How can the public communicate to each other opinions, memories, stories and reflections of place, but when they are visiting or designing virtual worlds? Tagging both personalizes and contextualizes; yet this use of imaginative, dynamic and creative user-based infill is often not made available in digital media projects. New interfaces and game engines can help the personalization of the environment by an active viewer; ‘tagging’ place could increase engagement and insight to the socio-cultural elements of urban and rural and imaginative spaces, as well as enrich virtual heritage environments.

For example, student projects recreated environments from historical sources using commercially available game engines. Inspired by a scenario called a cultural Turing Test, the game levels recreate not only the tangible surroundings but also rule-based social behavior using impostor-detecting avatars, and by creating communication channels between players in the form of diary entries that record contextual historical and cultural information. The diary entries can take the form of text or there can be dynamic capture of external data such as videos of people inserted into the virtual environment as narrators or collaborators. New technology in the form of biometrics, dynamic sound, dynamic textures, and user—driven geo-data can augment and update static and lifeless virtual environments with communal memories and personal experiences.

Through the game itself, we can also create our own levels that bend space and time. Could we also bend or invert conventional notions of historical narrative? Is it possible to meaningfully do so, and personalize a virtual environment through the interactions that take place within it, even if that interaction initially appears to be destructive? Can we share these meanings within a community, or reveal meanings about a community that is typically removed from us? Given improvements in technology, will these environments improve or hinder a sense of authenticity?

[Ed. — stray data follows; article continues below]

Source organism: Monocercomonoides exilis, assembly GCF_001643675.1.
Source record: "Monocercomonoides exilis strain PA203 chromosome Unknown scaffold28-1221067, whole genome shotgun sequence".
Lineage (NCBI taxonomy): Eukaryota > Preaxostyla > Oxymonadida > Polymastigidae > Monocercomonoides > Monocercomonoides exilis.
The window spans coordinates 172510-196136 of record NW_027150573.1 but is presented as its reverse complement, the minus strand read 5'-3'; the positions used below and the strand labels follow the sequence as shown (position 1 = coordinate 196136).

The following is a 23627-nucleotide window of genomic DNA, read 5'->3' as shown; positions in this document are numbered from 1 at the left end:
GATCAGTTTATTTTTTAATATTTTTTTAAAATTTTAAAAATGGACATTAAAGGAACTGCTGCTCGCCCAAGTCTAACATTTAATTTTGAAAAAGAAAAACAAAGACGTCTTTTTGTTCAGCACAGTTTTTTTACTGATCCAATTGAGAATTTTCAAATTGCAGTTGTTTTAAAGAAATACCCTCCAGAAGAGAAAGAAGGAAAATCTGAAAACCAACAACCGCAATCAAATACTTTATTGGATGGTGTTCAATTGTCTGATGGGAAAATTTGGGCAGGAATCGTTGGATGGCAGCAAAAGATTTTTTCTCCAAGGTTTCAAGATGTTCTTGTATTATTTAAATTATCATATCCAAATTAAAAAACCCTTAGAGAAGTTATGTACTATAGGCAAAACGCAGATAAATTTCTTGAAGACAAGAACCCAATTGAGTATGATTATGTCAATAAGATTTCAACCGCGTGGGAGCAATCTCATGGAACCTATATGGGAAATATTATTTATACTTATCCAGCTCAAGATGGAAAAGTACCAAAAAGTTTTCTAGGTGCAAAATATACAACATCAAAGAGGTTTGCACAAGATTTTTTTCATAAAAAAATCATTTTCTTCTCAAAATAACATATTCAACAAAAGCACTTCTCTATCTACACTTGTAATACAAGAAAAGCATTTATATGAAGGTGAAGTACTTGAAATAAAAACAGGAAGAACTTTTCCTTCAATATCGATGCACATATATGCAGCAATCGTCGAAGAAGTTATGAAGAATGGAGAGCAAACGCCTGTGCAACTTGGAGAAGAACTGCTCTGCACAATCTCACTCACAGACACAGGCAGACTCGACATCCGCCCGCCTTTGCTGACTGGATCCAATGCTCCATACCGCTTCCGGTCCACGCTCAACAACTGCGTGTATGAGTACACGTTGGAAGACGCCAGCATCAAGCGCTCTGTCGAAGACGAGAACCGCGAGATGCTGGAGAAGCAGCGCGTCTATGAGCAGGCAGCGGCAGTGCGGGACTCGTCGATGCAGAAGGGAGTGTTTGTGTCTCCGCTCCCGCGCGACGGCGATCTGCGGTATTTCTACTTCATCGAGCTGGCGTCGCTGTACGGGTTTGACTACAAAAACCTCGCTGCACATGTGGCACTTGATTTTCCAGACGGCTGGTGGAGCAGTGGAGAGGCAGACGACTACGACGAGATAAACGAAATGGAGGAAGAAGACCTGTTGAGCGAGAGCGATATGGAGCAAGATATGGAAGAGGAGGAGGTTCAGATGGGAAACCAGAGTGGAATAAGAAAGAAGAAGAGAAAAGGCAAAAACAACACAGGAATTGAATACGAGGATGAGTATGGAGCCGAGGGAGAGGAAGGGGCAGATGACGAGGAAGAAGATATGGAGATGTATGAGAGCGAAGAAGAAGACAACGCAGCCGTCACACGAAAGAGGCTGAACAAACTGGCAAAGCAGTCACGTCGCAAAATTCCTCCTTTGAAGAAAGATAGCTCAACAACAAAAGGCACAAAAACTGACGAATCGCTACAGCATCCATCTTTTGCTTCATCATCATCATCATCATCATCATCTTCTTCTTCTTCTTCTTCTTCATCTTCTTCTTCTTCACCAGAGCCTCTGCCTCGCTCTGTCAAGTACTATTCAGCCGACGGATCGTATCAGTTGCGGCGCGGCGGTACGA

More than just for visualization, though, this technology can also help educate through self-directed learning. Possible features include learning by resource management; learning about social behavior (chat, observation, mimicry); visualization of scale, landscape or climate; depicting varying levels of uncertainty; allowing visitor to filter or reconfigure reconstructions; immersion in the excitement of the times; selecting correct objects or appearance to move about the ‘world’ or to trade or to advance social role or period of time; deciphering codes, language, avoiding traps; and online walkthroughs by expert guides.


  • Australia ICOMOS Incorporated. The Burra Charter, The Australia ICOMOS Charter for Places of Cultural Significance, 2013. Australia.
  • Connolly, Thomas M., Boyle, Elizabeth A., MacArthur, Ewan, Hainey, Thomas, & Boyle, James M. (2012). A systematic literature review of empirical evidence on computer games and serious games. Computers & Education, 59(2), 661-686. doi: